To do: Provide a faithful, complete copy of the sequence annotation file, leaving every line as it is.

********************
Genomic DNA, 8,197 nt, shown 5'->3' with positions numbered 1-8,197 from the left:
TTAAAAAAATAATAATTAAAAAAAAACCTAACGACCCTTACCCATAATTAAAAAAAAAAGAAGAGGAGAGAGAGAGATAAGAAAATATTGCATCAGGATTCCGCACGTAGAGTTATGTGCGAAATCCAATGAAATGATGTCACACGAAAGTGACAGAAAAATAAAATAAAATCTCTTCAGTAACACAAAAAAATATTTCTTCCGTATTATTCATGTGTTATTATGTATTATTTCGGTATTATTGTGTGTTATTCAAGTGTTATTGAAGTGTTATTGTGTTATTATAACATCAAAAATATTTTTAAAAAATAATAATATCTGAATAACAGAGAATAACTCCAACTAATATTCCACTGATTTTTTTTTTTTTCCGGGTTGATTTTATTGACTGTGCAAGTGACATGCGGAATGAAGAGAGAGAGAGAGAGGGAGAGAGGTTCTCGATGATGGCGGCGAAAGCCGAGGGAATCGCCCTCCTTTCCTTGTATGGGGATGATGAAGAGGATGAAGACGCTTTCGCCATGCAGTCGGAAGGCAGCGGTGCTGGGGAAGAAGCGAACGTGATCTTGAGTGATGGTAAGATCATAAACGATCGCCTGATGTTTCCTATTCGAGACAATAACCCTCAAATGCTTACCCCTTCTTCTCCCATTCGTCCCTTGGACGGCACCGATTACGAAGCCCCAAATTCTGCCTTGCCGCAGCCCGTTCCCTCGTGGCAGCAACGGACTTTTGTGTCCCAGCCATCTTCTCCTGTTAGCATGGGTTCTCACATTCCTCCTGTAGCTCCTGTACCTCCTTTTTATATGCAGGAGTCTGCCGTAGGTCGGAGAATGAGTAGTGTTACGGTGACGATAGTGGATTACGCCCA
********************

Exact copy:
Genomic DNA, 8,197 nt, shown 5'->3' with positions numbered 1-8,197 from the left:
TTAAAAAAATAATAATTAAAAAAAAACCTAACGACCCTTACCCATAATTAAAAAAAAAAGAAGAGGAGAGAGAGAGATAAGAAAATATTGCATCAGGATTCCGCACGTAGAGTTATGTGCGAAATCCAATGAAATGATGTCACACGAAAGTGACAGAAAAATAAAATAAAATCTCTTCAGTAACACAAAAAAATATTTCTTCCGTATTATTCATGTGTTATTATGTATTATTTCGGTATTATTGTGTGTTATTCAAGTGTTATTGAAGTGTTATTGTGTTATTATAACATCAAAAATATTTTTAAAAAATAATAATATCTGAATAACAGAGAATAACTCCAACTAATATTCCACTGATTTTTTTTTTTTTCCGGGTTGATTTTATTGACTGTGCAAGTGACATGCGGAATGAAGAGAGAGAGAGAGAGGGAGAGAGGTTCTCGATGATGGCGGCGAAAGCCGAGGGAATCGCCCTCCTTTCCTTGTATGGGGATGATGAAGAGGATGAAGACGCTTTCGCCATGCAGTCGGAAGGCAGCGGTGCTGGGGAAGAAGCGAACGTGATCTTGAGTGATGGTAAGATCATAAACGATCGCCTGATGTTTCCTATTCGAGACAATAACCCTCAAATGCTTACCCCTTCTTCTCCCATTCGTCCCTTGGACGGCACCGATTACGAAGCCCCAAATTCTGCCTTGCCGCAGCCCGTTCCCTCGTGGCAGCAACGGACTTTTGTGTCCCAGCCATCTTCTCCTGTTAGCATGGGTTCTCACATTCCTCCTGTAGCTCCTGTACCTCCTTTTTATATGCAGGAGTCTGCCGTAGGTCGGAGAATGAGTAGTGTTACGGTGACGATAGTGGATTACGCCCA